An end to enforced economic growth and competitiveness coercion:
A fundamental requirement for a society geared to sustainability is to overcome the economic growth hysteria and the ubiquitous materialistic competitive syndrome. Contrary to what is often fatalistically asserted, the materialistic model of growth and competitiveness is by no means part of the genetic make-up of the human species but merely rests on a reversible, and hence modifiable, sociopsychological process of formation and education and on the phenomenon of scarcity (actual or induced need or demand).
The principle of continuous and thus unlimited economic growth as the fundamental driving force of a so-called modern society leads to overexploitation of the planet’s natural resources (air, water, vegetation, soil), to uncontrolled urbanisation, to desertification, to the impoverishment of rural areas and urban peripheries, to income disparities, to the emergence of new or the aggravation of existing poverty, to criminality (including threats to personal security) and to social conflicts. This growth principle is indispensably founded on competition among its economic actors, be they small or large, and has led, in tandem with the simultaneous retrenchment of state regulation and negligible democratic oversight, to a corresponding coarsening of the mentality of human beings in general.
The equation of economic success with social recognition and acceptance and the accelerating trend towards the alignment of economic power with political and/or social influence lead not only to a trivialisation of the human intellect but especially to a hollowing-out of values and a de-democratisation of society (especially as regards individual participation and influence). Such a sociopsychological environment is primarily responsible for the collective and individual pressure to succeed and the social stress from which hardly anybody can escape in such a system.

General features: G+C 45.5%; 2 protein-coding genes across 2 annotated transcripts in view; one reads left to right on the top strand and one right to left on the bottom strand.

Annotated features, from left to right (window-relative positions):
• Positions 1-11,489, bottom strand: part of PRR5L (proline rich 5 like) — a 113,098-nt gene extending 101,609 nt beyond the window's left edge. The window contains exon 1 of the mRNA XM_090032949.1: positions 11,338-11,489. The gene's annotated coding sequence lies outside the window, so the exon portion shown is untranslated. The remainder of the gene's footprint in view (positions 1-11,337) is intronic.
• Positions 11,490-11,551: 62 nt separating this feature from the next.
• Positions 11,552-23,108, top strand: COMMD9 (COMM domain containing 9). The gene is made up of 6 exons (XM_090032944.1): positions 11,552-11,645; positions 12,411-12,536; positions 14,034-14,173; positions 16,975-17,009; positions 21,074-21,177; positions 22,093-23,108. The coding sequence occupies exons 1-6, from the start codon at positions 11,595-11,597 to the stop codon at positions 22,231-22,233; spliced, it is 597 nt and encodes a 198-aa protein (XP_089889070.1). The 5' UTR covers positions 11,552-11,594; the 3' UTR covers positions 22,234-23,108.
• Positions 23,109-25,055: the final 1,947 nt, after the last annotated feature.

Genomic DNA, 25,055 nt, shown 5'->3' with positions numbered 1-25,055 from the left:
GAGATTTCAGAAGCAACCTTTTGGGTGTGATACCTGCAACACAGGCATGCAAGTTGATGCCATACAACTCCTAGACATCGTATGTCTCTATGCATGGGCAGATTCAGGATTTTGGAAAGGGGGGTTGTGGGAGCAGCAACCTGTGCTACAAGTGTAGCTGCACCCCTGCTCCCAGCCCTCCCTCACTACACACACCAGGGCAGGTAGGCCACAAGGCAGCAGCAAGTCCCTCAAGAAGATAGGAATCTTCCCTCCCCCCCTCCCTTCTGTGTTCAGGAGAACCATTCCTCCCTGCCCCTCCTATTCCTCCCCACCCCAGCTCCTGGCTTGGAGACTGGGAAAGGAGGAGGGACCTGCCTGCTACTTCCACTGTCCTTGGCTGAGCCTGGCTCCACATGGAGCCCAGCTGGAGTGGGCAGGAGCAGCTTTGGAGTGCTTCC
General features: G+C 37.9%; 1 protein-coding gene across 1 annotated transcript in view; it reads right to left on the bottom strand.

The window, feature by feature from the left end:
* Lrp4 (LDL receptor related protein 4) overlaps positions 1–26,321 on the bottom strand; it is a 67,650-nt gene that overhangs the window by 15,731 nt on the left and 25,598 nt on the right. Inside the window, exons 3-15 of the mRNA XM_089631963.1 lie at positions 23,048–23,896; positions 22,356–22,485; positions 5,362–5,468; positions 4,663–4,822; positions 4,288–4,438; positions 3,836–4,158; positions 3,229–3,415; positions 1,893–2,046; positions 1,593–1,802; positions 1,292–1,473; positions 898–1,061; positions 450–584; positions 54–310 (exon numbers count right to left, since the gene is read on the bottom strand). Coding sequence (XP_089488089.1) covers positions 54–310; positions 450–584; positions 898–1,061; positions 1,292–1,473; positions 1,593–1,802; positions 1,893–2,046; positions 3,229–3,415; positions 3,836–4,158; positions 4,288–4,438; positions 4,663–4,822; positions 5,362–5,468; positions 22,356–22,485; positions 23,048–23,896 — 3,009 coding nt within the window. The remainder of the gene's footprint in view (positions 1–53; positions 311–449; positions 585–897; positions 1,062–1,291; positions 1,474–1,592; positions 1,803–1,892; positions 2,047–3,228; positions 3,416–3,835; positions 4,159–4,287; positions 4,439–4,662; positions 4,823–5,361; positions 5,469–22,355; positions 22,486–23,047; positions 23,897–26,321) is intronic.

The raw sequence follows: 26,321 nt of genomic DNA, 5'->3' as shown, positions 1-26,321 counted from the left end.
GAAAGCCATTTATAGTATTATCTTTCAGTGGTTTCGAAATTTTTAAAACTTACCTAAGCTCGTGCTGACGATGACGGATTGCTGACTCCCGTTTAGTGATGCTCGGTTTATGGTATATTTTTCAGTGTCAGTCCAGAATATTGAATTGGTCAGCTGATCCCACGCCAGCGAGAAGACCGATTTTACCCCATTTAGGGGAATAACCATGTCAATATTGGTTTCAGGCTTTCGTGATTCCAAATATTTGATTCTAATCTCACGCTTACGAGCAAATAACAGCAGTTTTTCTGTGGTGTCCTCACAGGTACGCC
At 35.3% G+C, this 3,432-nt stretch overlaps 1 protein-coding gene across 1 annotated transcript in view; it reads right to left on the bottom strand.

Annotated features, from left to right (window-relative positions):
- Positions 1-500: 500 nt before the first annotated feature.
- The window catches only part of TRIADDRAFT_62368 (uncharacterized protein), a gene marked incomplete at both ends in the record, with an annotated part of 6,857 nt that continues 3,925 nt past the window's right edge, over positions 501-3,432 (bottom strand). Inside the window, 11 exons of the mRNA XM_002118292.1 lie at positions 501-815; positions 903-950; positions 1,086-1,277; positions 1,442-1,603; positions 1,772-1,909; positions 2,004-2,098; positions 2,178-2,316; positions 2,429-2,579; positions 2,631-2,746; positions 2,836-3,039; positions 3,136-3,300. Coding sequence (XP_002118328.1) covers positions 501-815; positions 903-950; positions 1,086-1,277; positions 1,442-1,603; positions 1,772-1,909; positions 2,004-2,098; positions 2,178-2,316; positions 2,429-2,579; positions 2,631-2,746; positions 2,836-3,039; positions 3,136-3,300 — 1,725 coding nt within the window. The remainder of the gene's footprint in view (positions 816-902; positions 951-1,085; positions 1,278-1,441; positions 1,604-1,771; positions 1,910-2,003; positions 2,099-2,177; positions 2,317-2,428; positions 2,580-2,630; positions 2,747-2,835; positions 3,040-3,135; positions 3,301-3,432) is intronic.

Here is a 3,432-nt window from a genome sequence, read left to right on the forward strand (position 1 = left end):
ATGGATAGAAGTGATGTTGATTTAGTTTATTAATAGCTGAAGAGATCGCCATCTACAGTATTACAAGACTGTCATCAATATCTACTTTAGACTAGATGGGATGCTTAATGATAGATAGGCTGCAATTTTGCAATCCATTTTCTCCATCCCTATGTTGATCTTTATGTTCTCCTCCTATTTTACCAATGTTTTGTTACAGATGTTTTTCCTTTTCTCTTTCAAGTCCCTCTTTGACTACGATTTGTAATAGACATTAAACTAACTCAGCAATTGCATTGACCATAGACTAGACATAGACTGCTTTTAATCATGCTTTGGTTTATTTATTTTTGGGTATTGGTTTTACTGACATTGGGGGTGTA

It is indispensable to create a worldwide social and production structure which accords equal priority to the needs of all members of global society and administers them with the aim of conserving natural resources and creating a social and humane environment. Overcoming the at present universally valid (materialistic) competitive principle as the leitmotiv of economic and social life is crucial for a global reorientation of society and its system of values.
An important aspect of this endeavour is the rejection of the quest for individual material wealth and social prestige as the supreme goal of life, and the turn towards a society based on solidarity and toleration in which the social prestige of the individual is defined primarily by his contribution to social development – also involving competition, but motivated by social and society concerns, not by individual monetary gain or the accumulation of power…